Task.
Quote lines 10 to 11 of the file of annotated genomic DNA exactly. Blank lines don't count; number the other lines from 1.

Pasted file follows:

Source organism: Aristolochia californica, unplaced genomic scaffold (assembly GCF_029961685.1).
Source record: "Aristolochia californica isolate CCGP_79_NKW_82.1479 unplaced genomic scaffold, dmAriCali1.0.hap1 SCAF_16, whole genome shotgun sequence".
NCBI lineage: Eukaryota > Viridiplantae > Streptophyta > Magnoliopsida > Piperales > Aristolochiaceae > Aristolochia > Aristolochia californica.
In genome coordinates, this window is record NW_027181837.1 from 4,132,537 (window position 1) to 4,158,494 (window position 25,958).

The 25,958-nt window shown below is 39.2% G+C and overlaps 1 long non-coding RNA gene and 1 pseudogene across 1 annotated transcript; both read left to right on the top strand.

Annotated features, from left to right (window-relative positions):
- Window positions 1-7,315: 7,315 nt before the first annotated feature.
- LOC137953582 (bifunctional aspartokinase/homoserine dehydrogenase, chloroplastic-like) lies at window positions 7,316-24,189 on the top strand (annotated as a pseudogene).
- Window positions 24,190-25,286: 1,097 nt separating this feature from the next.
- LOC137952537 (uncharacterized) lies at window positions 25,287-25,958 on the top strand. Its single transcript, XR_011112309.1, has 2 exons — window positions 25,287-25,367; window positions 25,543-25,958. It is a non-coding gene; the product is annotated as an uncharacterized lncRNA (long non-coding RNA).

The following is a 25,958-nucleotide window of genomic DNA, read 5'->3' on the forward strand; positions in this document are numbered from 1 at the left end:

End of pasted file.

- LOC137952537 (uncharacterized) lies at window positions 25,287-25,958 on the top strand. Its single transcript, XR_011112309.1, has 2 exons — window positions 25,287-25,367; window positions 25,543-25,958. It is a non-coding gene; the product is annotated as an uncharacterized lncRNA (long non-coding RNA).

The following is a 25,958-nucleotide window of genomic DNA, read 5'->3' on the forward strand; positions in this document are numbered from 1 at the left end: